During my time in university I worked in a few jobs and while they were in different industries, a foundation in sales was the common ground. Of all my roles, my favourite was a position with the little-known company, Home Depot. It was there that I learned three very simple, yet very important principles that helped me close more sales than nearly all of my fellow employees. With these principles, I was able to create a process that satisfies customers and results in a successful sale.
1. Get to know your customer's needs.
While many customers may have already researched the product or service they are interested in before coming to your store, it is important that your sales associates do not consider this to be an absolute truth; some customers are looking for the expertise that your staff can provide when making a purchase decision. Associates can create a positive rapport with customers by showing genuine interest in their needs - a willingness to help shoppers find the perfect item is important when building trust, and in turn, closing a sale. A Forbes online article suggested that "making sure that your customers have a thoroughly positive experience when dealing with you can be a huge competitive advantage." Ensuring this positive interaction occurs is a key component to customer loyalty.
2. Lead with the best.
Once a sales associate has initiated a relationship, built trust, and ultimately understood their customer’s immediate need, it’s time to enter into the sales conversation by showcasing the best products available. When doing so, staff should keep in mind that customers are commonly working within a budget - this can create a barrier when evaluating options. It is the sales associate’s role to encourage the adage ‘you get what you pay for,’ utilizing the earned trust as a chance to fully explain the impact of the purchase, focusing on the consumer’s benefit when describing top-of-the-line options.
In my experience, the customer responds well when an associate reflects on the needs that were outlined, and how the features of a product will fill that need. This gesture not only shows a customer that the associate was listening, but that they are actively trying to find a solution to their problem.
It should be noted that during this portion of the sales process staff should be wary of two key notions:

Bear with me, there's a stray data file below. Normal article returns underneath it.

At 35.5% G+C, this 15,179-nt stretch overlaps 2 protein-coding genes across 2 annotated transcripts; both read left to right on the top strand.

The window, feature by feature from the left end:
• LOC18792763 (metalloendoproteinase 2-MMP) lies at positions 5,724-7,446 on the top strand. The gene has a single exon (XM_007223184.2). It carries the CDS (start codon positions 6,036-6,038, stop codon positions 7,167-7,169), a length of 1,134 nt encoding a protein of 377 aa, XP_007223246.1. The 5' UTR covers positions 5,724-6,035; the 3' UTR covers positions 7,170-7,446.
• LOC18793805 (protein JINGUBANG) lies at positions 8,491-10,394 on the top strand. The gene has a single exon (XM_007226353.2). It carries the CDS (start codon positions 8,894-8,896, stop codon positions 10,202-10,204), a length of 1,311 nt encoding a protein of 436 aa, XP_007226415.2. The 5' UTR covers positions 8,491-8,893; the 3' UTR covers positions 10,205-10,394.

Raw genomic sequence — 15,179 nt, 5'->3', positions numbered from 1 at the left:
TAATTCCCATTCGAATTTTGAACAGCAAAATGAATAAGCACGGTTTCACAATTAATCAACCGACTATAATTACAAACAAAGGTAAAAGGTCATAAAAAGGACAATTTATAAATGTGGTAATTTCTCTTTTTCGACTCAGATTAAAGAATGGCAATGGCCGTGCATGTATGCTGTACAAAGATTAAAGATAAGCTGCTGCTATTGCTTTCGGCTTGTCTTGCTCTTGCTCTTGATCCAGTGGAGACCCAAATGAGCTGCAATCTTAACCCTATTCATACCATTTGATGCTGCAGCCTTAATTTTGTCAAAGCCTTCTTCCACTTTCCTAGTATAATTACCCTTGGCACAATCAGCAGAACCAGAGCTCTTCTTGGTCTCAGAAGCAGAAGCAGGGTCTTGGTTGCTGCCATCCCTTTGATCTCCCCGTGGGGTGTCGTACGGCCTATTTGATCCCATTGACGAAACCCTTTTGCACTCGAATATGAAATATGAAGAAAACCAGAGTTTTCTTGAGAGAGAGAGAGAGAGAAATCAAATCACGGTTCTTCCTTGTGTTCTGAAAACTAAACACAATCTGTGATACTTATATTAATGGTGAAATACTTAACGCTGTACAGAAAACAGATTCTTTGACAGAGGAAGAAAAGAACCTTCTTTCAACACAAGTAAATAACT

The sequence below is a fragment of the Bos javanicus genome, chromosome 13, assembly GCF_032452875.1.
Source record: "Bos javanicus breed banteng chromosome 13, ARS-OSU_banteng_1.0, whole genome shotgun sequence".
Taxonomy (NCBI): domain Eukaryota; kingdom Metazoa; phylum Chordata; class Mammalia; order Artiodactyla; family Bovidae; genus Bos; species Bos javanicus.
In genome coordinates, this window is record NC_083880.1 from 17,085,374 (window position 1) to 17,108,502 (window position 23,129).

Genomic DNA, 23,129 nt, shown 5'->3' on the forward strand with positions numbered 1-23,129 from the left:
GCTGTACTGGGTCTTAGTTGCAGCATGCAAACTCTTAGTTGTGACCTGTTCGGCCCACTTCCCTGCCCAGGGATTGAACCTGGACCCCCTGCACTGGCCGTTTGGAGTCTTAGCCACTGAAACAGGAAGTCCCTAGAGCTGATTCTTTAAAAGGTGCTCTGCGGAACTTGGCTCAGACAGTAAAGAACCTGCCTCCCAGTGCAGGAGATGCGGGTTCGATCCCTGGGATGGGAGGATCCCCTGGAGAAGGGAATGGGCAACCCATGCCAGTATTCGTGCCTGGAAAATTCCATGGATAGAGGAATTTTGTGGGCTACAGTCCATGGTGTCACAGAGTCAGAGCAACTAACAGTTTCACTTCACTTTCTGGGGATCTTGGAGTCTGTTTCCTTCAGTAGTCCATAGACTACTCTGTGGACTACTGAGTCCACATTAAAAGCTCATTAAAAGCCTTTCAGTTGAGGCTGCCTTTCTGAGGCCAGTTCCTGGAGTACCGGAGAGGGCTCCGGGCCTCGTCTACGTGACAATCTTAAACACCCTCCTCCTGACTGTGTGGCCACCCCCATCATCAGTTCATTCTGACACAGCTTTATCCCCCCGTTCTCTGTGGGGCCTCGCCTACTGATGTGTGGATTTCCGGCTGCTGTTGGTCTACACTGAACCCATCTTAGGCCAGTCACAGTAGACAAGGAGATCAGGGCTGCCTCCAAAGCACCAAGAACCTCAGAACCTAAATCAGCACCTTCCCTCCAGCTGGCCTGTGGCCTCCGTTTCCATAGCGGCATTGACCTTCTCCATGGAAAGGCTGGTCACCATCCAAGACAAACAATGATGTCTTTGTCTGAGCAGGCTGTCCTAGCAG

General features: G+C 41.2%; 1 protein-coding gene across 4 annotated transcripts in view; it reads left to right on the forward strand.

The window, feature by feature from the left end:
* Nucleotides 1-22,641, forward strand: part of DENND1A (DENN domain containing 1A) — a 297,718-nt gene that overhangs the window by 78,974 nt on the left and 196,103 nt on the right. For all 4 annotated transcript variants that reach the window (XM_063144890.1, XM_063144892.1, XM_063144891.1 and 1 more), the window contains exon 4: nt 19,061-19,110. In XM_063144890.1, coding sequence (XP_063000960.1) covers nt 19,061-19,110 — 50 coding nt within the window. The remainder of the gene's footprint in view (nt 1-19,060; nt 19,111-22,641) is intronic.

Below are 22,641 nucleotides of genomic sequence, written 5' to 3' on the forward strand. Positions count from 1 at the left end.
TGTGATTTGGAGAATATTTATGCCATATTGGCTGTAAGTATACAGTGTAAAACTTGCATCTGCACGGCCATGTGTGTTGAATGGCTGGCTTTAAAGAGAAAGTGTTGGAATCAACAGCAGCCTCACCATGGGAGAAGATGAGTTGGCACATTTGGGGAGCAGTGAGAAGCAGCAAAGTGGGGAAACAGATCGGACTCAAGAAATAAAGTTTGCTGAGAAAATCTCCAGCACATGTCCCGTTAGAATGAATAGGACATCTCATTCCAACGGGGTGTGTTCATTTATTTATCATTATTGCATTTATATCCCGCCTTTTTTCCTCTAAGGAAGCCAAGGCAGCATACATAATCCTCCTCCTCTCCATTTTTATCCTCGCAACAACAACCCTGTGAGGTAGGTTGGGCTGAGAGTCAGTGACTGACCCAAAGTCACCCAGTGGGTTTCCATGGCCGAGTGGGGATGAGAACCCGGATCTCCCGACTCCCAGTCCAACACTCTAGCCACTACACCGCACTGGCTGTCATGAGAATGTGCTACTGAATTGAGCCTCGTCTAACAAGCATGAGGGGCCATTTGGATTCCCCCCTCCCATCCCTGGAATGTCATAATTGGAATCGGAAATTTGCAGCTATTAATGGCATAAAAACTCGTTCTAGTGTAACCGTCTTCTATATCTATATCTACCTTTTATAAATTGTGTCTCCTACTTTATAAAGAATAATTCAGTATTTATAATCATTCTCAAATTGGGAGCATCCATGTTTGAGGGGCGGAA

- Sell from your customer’s perspective and remove personal bias. Remember, value is in the eye of the beholder; a customer may have a different sentiment towards a product than your associates have. Understanding customer needs can help understand what they value.
- Be sure to avoid negative comparisons of lower tier products. Sales associates should instill confidence in the customer during the purchase decision, whatever the result. A customer might not purchase a high-end product for a number of reasons. If a sales associate is to talk poorly about a lower tier product and it is chosen by the customer, their happiness after the sale could be affected. This could have an undesired impact on customer loyalty, and the customer may shop elsewhere in the future.
3. Ask for the sale.
It is now time for associates to project confidence and ask for the sale! After following steps one and two, it’s likely that your staff are in a position to finalize the sale; they have become familiar with the customer and fulfilled their needs by providing a product that best suits them. Encouraging phrases like “now that you’ve chosen a phone, what kind of accessories do you need?” demonstrates that the sales associate is there to support the customer to the end, and is looking to provide solutions for every possible need. This openness also provides a space for the customer to reaffirm their purchase intention or address any final questions or concerns they may have. A sales associate is then able to ensure the customer is comfortable with their purchase and move forward them to the payment stage.
These steps have helped me throughout my sales career and are the perfect tools to further enhance the success of your team while they are out in the harsh environment that is the sales floor.
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